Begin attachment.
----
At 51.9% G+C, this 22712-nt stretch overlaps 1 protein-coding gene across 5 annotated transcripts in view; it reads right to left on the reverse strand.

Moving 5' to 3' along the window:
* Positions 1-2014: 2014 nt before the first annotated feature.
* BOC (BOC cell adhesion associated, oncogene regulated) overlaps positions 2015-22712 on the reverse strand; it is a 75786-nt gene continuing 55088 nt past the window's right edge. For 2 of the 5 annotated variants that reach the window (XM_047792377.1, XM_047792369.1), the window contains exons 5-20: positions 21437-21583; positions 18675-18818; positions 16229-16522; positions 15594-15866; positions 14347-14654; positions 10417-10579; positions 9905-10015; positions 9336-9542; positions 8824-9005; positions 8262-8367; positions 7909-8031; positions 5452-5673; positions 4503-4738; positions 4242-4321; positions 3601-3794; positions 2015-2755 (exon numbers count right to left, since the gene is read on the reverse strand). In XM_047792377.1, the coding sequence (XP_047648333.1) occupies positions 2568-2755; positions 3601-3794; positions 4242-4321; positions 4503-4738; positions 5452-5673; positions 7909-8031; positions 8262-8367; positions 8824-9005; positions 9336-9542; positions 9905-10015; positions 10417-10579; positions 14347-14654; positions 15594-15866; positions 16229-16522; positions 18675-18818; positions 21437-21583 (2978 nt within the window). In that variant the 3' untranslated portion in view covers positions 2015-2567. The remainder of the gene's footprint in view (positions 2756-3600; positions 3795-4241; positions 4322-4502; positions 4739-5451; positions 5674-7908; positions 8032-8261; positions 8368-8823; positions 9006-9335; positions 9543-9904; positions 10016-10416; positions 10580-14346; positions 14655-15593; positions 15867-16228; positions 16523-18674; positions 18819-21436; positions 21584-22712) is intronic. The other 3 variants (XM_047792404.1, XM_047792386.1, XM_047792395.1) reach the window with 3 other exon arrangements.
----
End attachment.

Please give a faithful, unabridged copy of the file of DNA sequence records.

At 51.9% G+C, this 22712-nt stretch overlaps 1 protein-coding gene across 5 annotated transcripts in view; it reads right to left on the reverse strand.

Moving 5' to 3' along the window:
* Positions 1-2014: 2014 nt before the first annotated feature.
* BOC (BOC cell adhesion associated, oncogene regulated) overlaps positions 2015-22712 on the reverse strand; it is a 75786-nt gene continuing 55088 nt past the window's right edge. For 2 of the 5 annotated variants that reach the window (XM_047792377.1, XM_047792369.1), the window contains exons 5-20: positions 21437-21583; positions 18675-18818; positions 16229-16522; positions 15594-15866; positions 14347-14654; positions 10417-10579; positions 9905-10015; positions 9336-9542; positions 8824-9005; positions 8262-8367; positions 7909-8031; positions 5452-5673; positions 4503-4738; positions 4242-4321; positions 3601-3794; positions 2015-2755 (exon numbers count right to left, since the gene is read on the reverse strand). In XM_047792377.1, the coding sequence (XP_047648333.1) occupies positions 2568-2755; positions 3601-3794; positions 4242-4321; positions 4503-4738; positions 5452-5673; positions 7909-8031; positions 8262-8367; positions 8824-9005; positions 9336-9542; positions 9905-10015; positions 10417-10579; positions 14347-14654; positions 15594-15866; positions 16229-16522; positions 18675-18818; positions 21437-21583 (2978 nt within the window). In that variant the 3' untranslated portion in view covers positions 2015-2567. The remainder of the gene's footprint in view (positions 2756-3600; positions 3795-4241; positions 4322-4502; positions 4739-5451; positions 5674-7908; positions 8032-8261; positions 8368-8823; positions 9006-9335; positions 9543-9904; positions 10016-10416; positions 10580-14346; positions 14655-15593; positions 15867-16228; positions 16523-18674; positions 18819-21436; positions 21584-22712) is intronic. The other 3 variants (XM_047792404.1, XM_047792386.1, XM_047792395.1) reach the window with 3 other exon arrangements.